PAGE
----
Kind people can be taken advantage of, and some of Don Bosco’s contemporaries felt he was very imprudent in the initiatives he undertook. But Don Bosco was no fool – he combined the simplicity of the dove with the cleverness of the serpent. There is a wonderful story to illustrate this: some ecclesiastical officials felt that Don Bosco was mentally unbalanced, and they arranged for him to be committed to an asylum. They came to call on him under the pretext of going for a ride in the country, but he outfoxed them. Graciously holding the door of the carriage open for them, he invited them to get in ahead of him. Then he slammed the door and called to the driver: “To the asylum!” and off the carriage rumbled.
God’s folly is wiser than human wisdom, and this was the bedrock of Don Bosco’s kindness. He could rejoice always, because he knew the Lord was near. As St. Paul counseled the Philippians, “Have no anxiety at all, but in everything, by prayer and petition, with thanksgiving, make your requests known to God. Then the peace of God that surpasses all understanding will guard your hearts and minds in Christ Jesus” (Phil 4:6-7). Even as he faced what seemed to be insurmountable difficulties, the heart and mind of Don Bosco was guarded by the peace of God; his trust in divine Providence was unshakeable – and perhaps a little unnerving to those around him.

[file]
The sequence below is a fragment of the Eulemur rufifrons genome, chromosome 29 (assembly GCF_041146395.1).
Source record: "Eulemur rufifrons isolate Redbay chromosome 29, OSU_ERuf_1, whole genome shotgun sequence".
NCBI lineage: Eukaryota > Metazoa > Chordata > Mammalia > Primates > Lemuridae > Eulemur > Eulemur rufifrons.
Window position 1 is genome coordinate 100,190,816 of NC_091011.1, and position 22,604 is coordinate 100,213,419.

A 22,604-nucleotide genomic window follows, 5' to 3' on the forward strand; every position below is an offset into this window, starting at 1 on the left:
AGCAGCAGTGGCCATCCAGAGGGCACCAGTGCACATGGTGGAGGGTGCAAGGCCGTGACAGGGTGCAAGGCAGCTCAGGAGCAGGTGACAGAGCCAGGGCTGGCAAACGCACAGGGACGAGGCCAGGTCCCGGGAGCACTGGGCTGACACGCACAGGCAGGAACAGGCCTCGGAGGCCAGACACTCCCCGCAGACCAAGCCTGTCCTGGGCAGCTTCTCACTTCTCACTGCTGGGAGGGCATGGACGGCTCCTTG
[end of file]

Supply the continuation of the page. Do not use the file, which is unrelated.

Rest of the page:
Zeal, kindness, trust in God: these traits of the founder were fresh in the minds of Fr. Raphael Piperni and his three companions when they landed in far-off San Francisco, California over a century ago, and the flame of that Salesian spirit has burned brightly here ever since. The sons of Saint Don Bosco, the Daughters of Mary, Help of Christians, the Salesian Co-operators and countless lay people continue to witness to the joy of the Gospel today as they did to my own family a century ago. This same spirit binds together the Salesian family all over the world, as it continues the work of the Good Shepherd who seeks out and brings back those who are lost, sick, or injured.